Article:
Travel: The Shopping Forecast

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The Independent Culture
FANS OF Monet's paintings need not queue to see his floral landscapes at the Royal Academy but can simply pick up a phone and book themselves an autumn break in Spain to see the celaminas.

These are the "saffron gardens" where thousands of Sativus linnaeus, or purple-coloured crocuses, bloom. Their dried red-coloured stigmas are harvested each autumn to produce saffron, probably the most expensive and precious spice you can buy, and used to stain and scent all manner of products, from cloth to cuisine, in brilliant shades of gold.

Native to the eastern Mediterranean, the Balkans and the Middle East, saffron is now produced in many parts of the world, including the single producer in Wales that supplies Fortnum & Mason. The major share of the market, though, is served by the violet-hued crocus fields of Castilla La Mancha in Spain, an area which produces up to 40 tonnes a year from individual family plots.

Saffron production here extends right from Albacete in the east to Toledo in the west and from Cuenca in the north to the wine-lover's favourite, Valdepenas, in the south. Castilla La Mancha is undervalued by many Spanish guide books (the Lonely Planet guide to Spain describes the region as having "some of Spain's least attractive country") yet there is plenty for spice-lovers and holiday-makers to keep them entertained, even when the surrounding fields are not in bloom.

One charming place to stay at in La Mancha is the town of Almagro, home to one of the most enchanting paradors in Spain (a converted monastery) and, in the Flemish-influenced Plaza Mayor, home to the Corral de Comedias, a 17th-century wooden theatre. If you visit the town during July you can catch a performance, as this is when the theatre stages the Festival Internacional de Teatro Clasico, but, if you're more interested in saffron, wait until the last weekend in October and carry on a little further north, to Consuegra.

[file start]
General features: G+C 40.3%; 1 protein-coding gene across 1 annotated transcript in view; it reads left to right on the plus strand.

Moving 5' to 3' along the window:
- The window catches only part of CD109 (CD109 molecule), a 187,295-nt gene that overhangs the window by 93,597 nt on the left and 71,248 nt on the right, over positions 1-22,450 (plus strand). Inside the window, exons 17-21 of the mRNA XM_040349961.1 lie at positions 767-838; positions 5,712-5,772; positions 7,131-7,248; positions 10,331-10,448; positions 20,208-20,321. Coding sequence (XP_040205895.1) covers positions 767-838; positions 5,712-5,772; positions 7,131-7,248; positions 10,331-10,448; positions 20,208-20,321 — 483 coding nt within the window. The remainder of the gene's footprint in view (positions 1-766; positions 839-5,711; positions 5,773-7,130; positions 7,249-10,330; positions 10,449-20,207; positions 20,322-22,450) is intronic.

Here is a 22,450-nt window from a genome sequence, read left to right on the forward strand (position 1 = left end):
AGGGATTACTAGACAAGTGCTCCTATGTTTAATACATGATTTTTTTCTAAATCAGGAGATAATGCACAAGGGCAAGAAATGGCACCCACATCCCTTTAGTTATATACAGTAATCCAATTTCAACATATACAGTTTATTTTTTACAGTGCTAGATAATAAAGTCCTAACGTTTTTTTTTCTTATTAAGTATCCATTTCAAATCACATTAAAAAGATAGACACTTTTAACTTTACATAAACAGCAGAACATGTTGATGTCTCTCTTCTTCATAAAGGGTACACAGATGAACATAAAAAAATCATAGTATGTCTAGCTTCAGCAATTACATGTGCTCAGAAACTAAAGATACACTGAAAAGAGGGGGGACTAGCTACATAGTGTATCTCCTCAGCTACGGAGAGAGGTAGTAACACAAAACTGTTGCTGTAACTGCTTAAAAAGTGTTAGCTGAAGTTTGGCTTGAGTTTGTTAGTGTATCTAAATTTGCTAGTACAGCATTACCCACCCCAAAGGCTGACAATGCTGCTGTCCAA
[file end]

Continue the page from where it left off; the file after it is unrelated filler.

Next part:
A higgledy-piggledy village, with a castle to call its own and a Don Quixote-esque ring of restored windmills around it, the village is the site of the annual Fiesta de la Rosa del Azafran, when the local saffron season is celebrated in quintessential Spanish style - loud guitars, stamping feet, castanets, lots of lace and, of course, hundreds of crocuses. The truly dedicated can stay on and satiate their passion for saffron with a steaming plateful of paella before retiring for the evening. A loose Spanish equivalent of bangers and mash, paella is a combination of two Moorish legacies - rice and, appropriately, saffron.

If you're just mad about saffron and can't wait until October, though, stay at home in Saffron Walden, the exotically named Essex town where saffron was first cultivated in Britain back in the 14th century. Pick up your copy of the Divertimenti catalogue (0181-246 4300 for mail order).

A 4g pack of Safinter Spanish saffron costs pounds 7.95, about twice the price you would pay in La Mancha.

A cheap flight to Madrid and the bus to Almagro will set you back around pounds 120, meaning that you could start showing a modest profit if you came back with just a quarter-pound of the precious stigmas.

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